Caring for yourself when your child is in crisisWritten by Catherine Wilson
If your child is hurting, you don’t need to be reminded that you’re under a lot of stress too. Perhaps your child’s situation will resolve quickly – may the Lord grant you that.
Maybe though, you’re in that other group of parents. Perhaps you’ve prayed and wept and pleaded with the Lord, but have reluctantly come face to face with one of the most painful and confusing mysteries of faith: there will be no quick fix for your child.
When our child’s struggles are serious, the uncertainty alone can be agonizing. Though we long for it, there’s no telling when our child will overcome their depression, their eating disorder or their addiction to drugs and finally be free, safe and whole. There’s no telling when our child will come back to their faith, no telling when our adult child’s husband or wife will accept them back – if ever.
Or maybe you already know you’ll be waiting a long time; you won’t see your child entirely free from health issues or mental illness until Jesus presents your son or daughter to you in heaven, fully healed and all their strengths revealed. What a moment that will be! But in the meantime, you’ll share their journey toward that day, with all its peaks and valleys.
If we know our child’s struggles are likely to be long-term issues, we can’t approach them with short-term strategies. We can’t focus all our attention on our child, and ignore our own confusion and pain. We can’t keep allowing ourselves to become emotionally and spiritually depleted.
Spare a thought for yourself: what do you need right now? You may find some important takeaways in the following ideas from grief and trauma therapist H. Norman Wright. They’re paired with some practical tips from Dena Yohe – a parent who has learned what she needs to go the distance with her daughter who battles drug addiction.
Recognize that you need to grieve – for yourself
When our child is hurting, we grieve for them. It makes no difference whether it was their own choices that led them to harm or not.
Grief is not just sadness. Grief includes many other feelings that may come and go as well: shock, guilt, denial, fear for our child’s future, and anger too – anger at our child, at someone who harmed them, at ourself for somehow not protecting them, or anger at God for allowing this awful thing to happen.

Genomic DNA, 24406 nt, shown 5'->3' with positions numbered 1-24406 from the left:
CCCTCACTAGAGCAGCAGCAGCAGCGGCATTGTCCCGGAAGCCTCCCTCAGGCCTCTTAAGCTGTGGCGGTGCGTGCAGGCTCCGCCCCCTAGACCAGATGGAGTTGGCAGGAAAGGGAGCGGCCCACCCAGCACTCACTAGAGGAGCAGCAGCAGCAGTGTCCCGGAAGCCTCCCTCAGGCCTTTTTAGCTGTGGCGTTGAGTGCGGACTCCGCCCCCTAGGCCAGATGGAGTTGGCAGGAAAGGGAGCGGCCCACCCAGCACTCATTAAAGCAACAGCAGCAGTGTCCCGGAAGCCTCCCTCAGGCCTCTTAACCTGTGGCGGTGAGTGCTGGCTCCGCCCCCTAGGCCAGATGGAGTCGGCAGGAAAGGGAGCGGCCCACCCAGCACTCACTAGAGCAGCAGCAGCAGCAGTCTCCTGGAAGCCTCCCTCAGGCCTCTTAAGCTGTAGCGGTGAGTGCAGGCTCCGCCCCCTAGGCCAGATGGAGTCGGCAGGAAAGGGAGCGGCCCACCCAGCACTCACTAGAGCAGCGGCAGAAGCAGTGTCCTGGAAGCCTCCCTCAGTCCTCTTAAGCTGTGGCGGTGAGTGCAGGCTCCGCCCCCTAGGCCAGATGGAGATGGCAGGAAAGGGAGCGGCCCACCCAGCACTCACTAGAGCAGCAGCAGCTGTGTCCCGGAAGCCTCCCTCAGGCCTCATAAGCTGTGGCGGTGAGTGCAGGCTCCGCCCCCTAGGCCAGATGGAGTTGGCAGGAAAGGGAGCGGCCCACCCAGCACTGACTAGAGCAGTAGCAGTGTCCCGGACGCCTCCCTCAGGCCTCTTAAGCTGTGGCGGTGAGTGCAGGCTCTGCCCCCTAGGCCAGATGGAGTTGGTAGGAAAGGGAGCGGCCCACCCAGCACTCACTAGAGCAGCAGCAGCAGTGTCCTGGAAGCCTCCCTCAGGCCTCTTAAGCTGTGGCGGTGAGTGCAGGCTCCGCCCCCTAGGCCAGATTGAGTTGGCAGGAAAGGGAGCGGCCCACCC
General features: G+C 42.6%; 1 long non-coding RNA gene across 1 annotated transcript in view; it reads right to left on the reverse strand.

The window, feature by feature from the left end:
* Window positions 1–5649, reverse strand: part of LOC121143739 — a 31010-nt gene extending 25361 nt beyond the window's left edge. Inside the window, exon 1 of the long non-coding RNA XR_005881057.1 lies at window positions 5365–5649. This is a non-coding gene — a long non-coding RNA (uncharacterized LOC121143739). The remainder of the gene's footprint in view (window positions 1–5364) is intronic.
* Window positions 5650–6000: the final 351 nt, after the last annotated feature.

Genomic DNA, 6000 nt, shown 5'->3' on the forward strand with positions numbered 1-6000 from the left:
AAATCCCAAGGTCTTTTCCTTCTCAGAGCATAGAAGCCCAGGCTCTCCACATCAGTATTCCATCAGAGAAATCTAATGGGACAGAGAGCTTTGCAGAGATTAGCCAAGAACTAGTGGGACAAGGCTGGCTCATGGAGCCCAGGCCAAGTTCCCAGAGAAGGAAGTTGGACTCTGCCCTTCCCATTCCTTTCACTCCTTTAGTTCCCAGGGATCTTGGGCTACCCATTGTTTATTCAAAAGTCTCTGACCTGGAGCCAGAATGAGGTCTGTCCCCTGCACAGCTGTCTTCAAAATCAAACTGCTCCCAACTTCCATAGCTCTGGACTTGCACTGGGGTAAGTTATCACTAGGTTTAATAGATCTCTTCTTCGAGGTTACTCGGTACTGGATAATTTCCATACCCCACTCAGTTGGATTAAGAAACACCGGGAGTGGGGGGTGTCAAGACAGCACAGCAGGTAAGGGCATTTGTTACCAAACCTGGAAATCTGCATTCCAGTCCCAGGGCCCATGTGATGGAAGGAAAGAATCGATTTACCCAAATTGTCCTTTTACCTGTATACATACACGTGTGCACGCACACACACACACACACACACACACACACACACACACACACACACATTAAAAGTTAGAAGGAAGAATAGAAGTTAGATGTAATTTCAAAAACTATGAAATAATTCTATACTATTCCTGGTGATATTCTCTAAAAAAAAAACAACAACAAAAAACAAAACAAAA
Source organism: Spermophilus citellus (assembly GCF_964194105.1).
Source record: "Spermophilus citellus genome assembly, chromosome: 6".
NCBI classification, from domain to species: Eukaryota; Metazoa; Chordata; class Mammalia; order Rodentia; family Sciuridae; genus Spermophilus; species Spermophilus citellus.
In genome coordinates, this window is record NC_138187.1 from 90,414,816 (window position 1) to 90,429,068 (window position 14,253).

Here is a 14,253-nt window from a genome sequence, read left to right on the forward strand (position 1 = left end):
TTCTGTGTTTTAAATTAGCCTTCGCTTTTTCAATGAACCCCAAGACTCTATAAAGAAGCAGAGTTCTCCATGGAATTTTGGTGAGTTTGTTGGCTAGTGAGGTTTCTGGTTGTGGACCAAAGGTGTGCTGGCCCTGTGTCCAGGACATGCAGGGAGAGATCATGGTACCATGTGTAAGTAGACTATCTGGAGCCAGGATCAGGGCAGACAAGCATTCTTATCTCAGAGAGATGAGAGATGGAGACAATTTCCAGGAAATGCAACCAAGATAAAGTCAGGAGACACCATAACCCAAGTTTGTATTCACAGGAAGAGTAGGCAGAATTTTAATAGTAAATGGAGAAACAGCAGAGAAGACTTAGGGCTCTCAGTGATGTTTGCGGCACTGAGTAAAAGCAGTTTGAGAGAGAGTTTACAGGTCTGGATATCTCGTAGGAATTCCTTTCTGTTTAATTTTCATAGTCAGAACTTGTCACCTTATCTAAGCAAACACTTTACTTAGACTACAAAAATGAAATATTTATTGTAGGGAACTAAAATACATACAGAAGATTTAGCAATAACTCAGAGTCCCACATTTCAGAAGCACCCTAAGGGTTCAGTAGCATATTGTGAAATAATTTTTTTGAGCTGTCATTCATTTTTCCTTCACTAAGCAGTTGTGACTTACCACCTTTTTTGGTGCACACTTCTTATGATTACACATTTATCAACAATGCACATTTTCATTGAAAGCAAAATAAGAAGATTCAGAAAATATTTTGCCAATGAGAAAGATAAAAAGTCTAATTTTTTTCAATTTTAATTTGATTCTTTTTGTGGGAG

Yes, we grieve for our child. But what many hurting parents don’t realize is that they need to work through all their difficult feelings by grieving for themselves too. Whatever has happened to hurt our child represents significant disappointments for us as well – and all those dashed hopes and dreams need to be recognized and mourned.
In his book Recovering From Losses In Life, Wright warns that one of the most painful losses to accept is loss of certainty over what our child’s life will be like; we have no way of knowing whether their situation will unravel further, or just how bad it’s going to get.
“The most difficult losses of life are the threatened losses,” Wright writes. “The possibility of their occurring is real, but there is little you can do about it. Your sense of control is destroyed. . . . you feel helpless.”
Along with a new sense of uncertainty and unpredictability about life, you might identify with many of these additional losses (and there may be many others):
- Loss of dreams you had for your child – for their health, their integrity, their independence, their marriage, their financial stability, the strength of their faith
- Loss of your child's innocence
- Loss of trust in God, or loss of certainty that God cares about you or your child
- Loss of your reputation or your family’s reputation; a sense of shame
- Loss of expectations – your child left home with no warning, or came home with no warning; or you learn there’ll be a baby first, and no wedding at all
- Financial losses
- Changes to your retirement plans
- Loss of trust in your child
- Loss of belongings stolen or destroyed by your child
- Loss of relationship with your child, or their spouse or your grandkids
According to Wright, only when we refuse to deny or minimize our losses, but deliberately and fully grieve them, can healing begin.